Three 40-something best friends from Los Angeles are flying to Paris when their plane makes an emergency landing in Cleveland. Realizing that all the norms from Los Angeles don't apply anymore, they decide to celebrate a city that values real women and stay where they're still considered hot.
This "All In The Family" spin-off centers around Edith's cousin, Maude Findlay. She's a liberal independent woman living in Tuckahoe, NY with her fourth husband Walter; owner of Findlay's ... See full summary »
A group of girls attending a boarding school experience the joys and the trials of adolescence under the guiding hand of housemother Edna Garrett. Later in the series, Mrs. Garrett is ... See full summary »
Thelma Harper and her spinster sister Fran open their home to Thelma's recently divorced son Vinton and his teenage son and daughter. It's quite an adjustment for everyone, especially the ... See full summary »
Outspoken feminist Julia Sugarbaker runs a design firm out of her Atlanta home, along with her shallow ex-beauty queen sister, Suzanne, divorced mother Mary Jo, and, naive country girl ... See full summary »
The Golden Girls is based on the lives and interactions of four older women whom have all been divorced/widowed, and are now roommates. Dorothy's main goal during the series is to find a companion she can relate to while her mother Sophia adds her comical outlook and frequents "Picture This" stories. Rose's St. Olaf-ness makes her a little corny but lovable. One thing that changes nearly every episode is whom Blanche is courting. Written by
John W. Hale
One of the few series of its era to include openly gay and lesbian characters, and deal with related issues. The Pilot featured the Girl's openly gay personal chef Coco, and Blanche had an openly gay brother Clayton, who appeared in a couple of episodes. Another episode featured an old friend of Dorothy's who was Lesbian. At least one other episode dealt with the theme of HIV/AIDS. The series has also attracted a strong following among the LGBT community. See more »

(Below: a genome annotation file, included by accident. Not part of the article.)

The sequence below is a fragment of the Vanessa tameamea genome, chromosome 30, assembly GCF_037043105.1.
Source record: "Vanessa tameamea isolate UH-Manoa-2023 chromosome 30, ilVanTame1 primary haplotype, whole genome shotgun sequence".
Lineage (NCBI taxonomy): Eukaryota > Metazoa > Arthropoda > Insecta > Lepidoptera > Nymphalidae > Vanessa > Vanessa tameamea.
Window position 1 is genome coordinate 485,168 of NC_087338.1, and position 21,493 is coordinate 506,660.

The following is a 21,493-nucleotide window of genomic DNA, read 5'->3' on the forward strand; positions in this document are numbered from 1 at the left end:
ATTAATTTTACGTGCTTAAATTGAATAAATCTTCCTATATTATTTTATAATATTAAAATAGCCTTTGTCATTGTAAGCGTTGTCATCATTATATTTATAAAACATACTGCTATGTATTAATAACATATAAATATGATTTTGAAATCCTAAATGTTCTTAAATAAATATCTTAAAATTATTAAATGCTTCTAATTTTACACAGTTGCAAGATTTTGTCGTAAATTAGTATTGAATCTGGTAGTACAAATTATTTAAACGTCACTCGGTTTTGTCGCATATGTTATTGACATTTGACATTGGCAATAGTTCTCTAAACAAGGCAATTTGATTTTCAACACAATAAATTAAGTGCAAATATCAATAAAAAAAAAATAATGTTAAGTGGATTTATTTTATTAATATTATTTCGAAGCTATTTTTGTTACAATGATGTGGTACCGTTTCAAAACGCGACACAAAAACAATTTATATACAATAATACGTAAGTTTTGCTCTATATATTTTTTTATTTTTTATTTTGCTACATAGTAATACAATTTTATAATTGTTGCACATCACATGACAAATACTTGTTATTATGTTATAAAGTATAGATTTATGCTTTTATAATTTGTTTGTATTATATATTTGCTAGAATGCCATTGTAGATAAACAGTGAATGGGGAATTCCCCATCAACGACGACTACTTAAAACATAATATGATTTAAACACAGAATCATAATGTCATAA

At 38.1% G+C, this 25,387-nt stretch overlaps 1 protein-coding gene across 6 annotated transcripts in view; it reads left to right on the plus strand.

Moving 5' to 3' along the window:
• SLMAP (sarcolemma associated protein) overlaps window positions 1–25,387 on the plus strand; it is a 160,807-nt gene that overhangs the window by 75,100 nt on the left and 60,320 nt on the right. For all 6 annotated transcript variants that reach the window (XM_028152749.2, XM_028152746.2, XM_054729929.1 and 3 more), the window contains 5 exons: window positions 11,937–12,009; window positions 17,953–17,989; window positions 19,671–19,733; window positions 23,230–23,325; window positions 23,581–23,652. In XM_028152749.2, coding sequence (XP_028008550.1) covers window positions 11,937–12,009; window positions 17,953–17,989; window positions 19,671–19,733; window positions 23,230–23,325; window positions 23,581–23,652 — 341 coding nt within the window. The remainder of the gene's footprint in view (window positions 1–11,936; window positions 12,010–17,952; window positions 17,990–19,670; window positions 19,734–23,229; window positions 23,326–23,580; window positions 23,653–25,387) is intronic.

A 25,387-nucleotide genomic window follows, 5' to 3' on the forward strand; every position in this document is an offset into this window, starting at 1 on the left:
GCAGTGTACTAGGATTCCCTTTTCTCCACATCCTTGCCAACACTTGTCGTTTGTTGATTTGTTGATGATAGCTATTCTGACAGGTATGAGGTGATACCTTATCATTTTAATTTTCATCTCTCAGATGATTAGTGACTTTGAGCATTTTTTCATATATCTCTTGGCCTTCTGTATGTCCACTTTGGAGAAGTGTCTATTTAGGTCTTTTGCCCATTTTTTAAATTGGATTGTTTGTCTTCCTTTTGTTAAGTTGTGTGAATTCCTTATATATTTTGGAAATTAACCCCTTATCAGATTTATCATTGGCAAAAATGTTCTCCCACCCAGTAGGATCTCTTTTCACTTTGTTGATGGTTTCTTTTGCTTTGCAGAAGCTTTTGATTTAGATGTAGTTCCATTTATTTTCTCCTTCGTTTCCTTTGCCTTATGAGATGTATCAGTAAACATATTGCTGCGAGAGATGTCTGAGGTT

Depending on the episode, Dorothy either had no date for the prom and got pregnant by Stan, went to the prom with Stan and then got pregnant, or had another date to the prom who didn't show up and got pregnant by Stan. (Any way you look at it, though, Dorothy got pregnant by Stan.) See more »
My first was Billy. Oh, I'll never forget it! That night under the dogwood tree, the air thick with perfume, and me with Billy. Or Bobby? Yes, that's right, Bobby! Or was it Ben? Oh who knows, anyway, it started with a B.
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With its bright, wicker-strewn set and four distinct female characters, I don't see how "The Golden Girls" could've missed. Add a terrific cast, and you've got a goldmine. My favorite episodes are the serious one about Alzheimers, the hilarious one where the women have to decide between a new roof or a painting by a dying artist, and any of those that prominently feature Beatrice Arthur (portraying my favorite golden girl, Dorothy Zbornak). Occasionally there was a dip in inspiration, such as the groan-filled two-parter about Blanche's moonlight madness party, or some fearsome overacting (Estelle Getty was the usual culprit). Still, the reruns never fail to get a laugh out of me, and I must know the episodes by heart by now. Sharp, canny writing, funny second plots to match the main action, brilliant characterizations and good writing for the supporting players. It is my generation's "I Love Lucy".
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